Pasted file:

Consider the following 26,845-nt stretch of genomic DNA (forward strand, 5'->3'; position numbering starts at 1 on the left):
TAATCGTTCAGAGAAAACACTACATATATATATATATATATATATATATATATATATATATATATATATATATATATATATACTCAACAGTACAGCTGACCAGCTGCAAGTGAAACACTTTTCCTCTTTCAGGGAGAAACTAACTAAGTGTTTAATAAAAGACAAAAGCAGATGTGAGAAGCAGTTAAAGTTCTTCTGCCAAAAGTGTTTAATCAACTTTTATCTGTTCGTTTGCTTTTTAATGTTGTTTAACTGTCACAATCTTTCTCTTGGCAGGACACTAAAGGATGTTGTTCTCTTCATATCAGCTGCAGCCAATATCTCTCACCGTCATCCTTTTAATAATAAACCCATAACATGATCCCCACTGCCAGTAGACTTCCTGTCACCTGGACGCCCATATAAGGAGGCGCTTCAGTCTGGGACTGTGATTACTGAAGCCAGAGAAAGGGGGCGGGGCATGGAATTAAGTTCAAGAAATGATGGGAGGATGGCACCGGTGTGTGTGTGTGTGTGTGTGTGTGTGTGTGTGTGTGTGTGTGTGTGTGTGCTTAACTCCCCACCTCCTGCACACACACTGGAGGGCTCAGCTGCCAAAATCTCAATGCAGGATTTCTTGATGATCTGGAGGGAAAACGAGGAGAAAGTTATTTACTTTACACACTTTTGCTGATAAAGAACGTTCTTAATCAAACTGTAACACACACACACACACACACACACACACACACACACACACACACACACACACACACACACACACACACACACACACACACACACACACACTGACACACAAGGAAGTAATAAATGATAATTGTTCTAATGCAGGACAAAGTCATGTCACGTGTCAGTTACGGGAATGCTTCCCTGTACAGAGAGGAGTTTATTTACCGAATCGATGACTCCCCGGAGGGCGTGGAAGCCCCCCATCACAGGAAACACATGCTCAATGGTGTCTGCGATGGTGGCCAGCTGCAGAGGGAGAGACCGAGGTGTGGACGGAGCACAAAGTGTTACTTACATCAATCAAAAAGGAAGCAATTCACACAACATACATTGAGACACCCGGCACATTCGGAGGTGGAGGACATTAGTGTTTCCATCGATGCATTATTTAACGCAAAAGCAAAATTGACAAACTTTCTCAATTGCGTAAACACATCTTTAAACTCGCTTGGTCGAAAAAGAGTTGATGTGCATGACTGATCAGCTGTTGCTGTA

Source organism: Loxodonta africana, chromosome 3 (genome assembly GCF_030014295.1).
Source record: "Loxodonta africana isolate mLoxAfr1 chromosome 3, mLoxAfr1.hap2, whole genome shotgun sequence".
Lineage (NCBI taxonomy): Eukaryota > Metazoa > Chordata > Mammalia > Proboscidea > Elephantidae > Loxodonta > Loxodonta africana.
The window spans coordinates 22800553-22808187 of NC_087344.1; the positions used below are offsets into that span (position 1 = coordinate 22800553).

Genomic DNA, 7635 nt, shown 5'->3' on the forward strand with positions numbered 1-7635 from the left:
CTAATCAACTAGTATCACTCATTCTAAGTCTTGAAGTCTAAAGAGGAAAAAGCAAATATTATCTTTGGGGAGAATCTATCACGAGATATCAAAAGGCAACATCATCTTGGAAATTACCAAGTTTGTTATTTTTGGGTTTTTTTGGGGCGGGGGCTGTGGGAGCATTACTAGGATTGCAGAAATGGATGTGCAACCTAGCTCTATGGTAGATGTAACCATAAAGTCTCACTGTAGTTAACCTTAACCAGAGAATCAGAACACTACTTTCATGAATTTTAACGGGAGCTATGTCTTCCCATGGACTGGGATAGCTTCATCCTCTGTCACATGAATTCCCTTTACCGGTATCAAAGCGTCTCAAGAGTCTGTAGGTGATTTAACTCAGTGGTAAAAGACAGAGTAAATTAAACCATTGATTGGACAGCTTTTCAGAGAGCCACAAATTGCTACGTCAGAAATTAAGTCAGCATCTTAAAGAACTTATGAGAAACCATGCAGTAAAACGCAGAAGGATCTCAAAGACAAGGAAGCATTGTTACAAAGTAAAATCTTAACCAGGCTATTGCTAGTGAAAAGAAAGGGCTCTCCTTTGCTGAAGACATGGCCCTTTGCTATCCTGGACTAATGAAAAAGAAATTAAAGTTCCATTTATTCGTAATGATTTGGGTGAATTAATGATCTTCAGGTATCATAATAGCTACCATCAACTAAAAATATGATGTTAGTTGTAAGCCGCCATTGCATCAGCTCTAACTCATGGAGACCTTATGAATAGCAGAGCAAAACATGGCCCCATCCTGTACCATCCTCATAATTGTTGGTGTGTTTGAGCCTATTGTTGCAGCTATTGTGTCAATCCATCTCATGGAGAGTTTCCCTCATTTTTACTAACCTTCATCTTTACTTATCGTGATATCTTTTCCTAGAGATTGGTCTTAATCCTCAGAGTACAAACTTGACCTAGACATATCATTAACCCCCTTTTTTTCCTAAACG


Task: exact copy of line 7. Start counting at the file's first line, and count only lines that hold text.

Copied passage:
Genomic DNA, 7635 nt, shown 5'->3' on the forward strand with positions numbered 1-7635 from the left: